Make friends to live a safer life. The Brits made a deal with Shia cleric Moktada's rocking Mahdi Army to ensure a fairly safe British withdrawal.
Basra, Iraq - The last contingent of British soldiers based in the center of this southern city will leave by Friday, says a senior Iraqi security official, adding that a deal has been struck with leaders of Moqtada al-Sadr's Mahdi Army to ensure their safe departure.
As they pull back to a base outside Basra, the British will leave a vital provincial capital in the throes of a turf battle between Shiite factions – one that Mr. Sadr's militia appears to be winning.
Is Sadr on a roll, headed for rule over the Shia zone in Iraq? Or will his militia fragment as soon as they near total dominance?
The Iraqi "central" government (i.e. the Green Zone government that the US continues to back) is going to try to take over once the Brits leave. But the Mahdi guys seem like they have the numerical advantage.
The Iraqi official says the palaces will be handed over to an Iraqi force dispatched from Baghdad and will not be given to the controversial provincial authority, which is embroiled in a power struggle between rival Shiite political parties. This 3,000-strong Iraqi force will consist of two Army battalions and elements from the Ministry of Interior's commando unit.
The Mahdi Army, which according to one estimate, numbers about 17,000 in Basra and is divided into about 40 sariyas (company-size military unit), is the strongest among its rivals in the militia-infiltrated police force and it has influence over vital sectors such as health, education, power distribution, and ports.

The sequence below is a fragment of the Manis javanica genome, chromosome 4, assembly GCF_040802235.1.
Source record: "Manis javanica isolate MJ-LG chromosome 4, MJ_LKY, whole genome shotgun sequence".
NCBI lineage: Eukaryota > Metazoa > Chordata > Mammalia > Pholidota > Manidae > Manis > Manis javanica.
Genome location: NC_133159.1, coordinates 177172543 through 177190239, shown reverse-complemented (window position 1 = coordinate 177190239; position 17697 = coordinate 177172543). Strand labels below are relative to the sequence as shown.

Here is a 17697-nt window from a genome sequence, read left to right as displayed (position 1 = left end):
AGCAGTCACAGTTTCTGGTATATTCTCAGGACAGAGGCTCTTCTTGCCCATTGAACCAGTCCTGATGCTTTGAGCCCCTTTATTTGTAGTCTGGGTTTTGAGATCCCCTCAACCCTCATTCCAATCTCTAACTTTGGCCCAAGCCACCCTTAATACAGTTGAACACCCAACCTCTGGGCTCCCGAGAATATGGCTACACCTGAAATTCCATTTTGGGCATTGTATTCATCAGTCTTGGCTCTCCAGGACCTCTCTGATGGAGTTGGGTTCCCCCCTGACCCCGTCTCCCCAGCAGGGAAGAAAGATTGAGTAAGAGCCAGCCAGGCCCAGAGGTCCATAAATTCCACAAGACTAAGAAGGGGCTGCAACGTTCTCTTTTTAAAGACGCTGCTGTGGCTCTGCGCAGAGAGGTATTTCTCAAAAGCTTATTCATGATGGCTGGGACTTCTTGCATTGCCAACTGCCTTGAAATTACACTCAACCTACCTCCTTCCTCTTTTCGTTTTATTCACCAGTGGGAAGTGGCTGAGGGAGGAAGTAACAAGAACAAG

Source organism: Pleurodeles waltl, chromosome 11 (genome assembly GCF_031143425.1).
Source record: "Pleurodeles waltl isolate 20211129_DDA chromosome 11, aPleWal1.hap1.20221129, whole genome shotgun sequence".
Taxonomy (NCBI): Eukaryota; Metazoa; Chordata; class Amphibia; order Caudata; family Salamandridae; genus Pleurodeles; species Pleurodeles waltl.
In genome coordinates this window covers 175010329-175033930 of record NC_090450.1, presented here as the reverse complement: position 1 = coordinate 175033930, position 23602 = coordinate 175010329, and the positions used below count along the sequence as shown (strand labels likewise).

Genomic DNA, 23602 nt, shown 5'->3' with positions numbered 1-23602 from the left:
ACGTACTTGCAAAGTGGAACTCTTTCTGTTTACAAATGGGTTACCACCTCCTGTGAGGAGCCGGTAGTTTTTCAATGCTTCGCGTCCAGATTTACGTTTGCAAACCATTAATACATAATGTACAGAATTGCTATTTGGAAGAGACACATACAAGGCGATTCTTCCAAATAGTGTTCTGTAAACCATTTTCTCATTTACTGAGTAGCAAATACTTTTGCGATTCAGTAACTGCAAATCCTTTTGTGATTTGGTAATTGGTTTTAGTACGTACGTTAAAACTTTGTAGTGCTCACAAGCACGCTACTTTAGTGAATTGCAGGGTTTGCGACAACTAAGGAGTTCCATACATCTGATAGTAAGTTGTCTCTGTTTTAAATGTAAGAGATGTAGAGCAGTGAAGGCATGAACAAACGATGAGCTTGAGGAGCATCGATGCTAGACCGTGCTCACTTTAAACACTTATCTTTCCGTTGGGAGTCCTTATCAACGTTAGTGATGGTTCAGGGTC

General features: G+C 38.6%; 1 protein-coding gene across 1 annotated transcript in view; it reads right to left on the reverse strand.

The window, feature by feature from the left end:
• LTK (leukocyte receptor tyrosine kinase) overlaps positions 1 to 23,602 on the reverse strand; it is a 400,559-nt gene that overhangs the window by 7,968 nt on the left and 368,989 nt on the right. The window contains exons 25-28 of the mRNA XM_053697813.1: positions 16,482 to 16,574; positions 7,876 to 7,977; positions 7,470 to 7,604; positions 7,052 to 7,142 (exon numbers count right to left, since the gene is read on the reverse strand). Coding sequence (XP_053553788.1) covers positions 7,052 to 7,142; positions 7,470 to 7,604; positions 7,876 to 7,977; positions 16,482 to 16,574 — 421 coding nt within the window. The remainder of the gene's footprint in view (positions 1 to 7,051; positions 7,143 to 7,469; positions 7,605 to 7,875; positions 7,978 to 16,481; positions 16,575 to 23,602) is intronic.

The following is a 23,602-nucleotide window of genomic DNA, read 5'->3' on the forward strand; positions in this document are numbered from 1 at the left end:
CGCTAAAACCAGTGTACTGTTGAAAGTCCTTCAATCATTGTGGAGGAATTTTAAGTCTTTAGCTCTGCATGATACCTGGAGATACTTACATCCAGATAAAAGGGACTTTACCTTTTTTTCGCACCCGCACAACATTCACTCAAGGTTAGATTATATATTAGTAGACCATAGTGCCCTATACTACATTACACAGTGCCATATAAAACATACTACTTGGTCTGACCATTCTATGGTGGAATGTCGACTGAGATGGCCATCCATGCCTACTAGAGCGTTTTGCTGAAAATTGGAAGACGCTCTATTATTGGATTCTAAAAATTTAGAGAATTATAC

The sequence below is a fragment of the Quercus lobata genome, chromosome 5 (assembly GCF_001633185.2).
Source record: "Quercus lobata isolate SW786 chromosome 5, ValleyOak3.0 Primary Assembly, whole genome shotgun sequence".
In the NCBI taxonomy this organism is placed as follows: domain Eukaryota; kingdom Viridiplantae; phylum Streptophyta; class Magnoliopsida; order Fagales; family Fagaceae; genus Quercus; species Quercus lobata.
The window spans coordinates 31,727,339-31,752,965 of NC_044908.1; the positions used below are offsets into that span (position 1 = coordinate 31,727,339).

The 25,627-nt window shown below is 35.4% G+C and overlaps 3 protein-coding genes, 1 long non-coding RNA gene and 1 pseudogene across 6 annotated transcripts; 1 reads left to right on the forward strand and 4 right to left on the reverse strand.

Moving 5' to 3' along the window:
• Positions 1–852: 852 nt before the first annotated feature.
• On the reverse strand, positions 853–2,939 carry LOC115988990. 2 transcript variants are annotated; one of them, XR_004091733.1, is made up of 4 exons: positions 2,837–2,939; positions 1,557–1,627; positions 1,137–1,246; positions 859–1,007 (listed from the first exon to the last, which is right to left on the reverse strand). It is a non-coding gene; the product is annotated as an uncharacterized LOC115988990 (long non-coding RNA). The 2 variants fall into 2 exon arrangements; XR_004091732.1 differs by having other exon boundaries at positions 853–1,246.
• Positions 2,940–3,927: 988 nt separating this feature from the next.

Damien Cave of the New York Times describes the incredibly fragmented and divided nature of Iraqi society.
In part, of course, Iraq remains a place pocked by violence and fear, which makes compromise difficult. But more important, say Iraqi political commentators and officials, Iraq has become a cellular nation, dividing and redividing into competing constituencies that have a greater stake in continued chaos than in compromise.
In most areas, for most Iraqis, the central government today is either irrelevant or invisible. Provinces and even neighborhoods have become the stages where power struggles play out. As a result, Shiites, Sunnis and Kurds — or elements of each faction — have come to feel that they can do a better job on their own.
When I refer to the central government as the "Green Zone government" I'm only partly exaggerating. It has little influence over large swathes of Iraq. Even the central government is broken up into factions with different ministries under the control of different parties and militias.
The overstretched US military can lower Iraqi deaths in limited areas. But the US military can't maintain its current level of deployment in Iraq. Some time in 2008 US forces are going to go way down. Then what happens?
What could change by the time US forces start go withdraw? More thorough ethnic purging. The fewer Shias and Sunnis living near each other will mean fewer opportunities to kill each other. Also, the local competition between militias might resolve with clear winners. Less competition for control should also lower the level of violence.
Of course, an ethnically purged nation dominated by regional militias isn't the vision that the Bush White House wants us to imagine Iraq is headed for. But if Iraq continues to head in that direction and the violence drops we can expect the Bush White House to mendaciously claim credit for the drop in violence. Will our leaders then lie their way out of Iraq declaring success the whole way? Tricky Dick "Peace With Honor" Nixon would approve.
|Share |||By Randall Parker at 2007 August 27 08:07 PM Mideast Iraq Ethnic Conflict|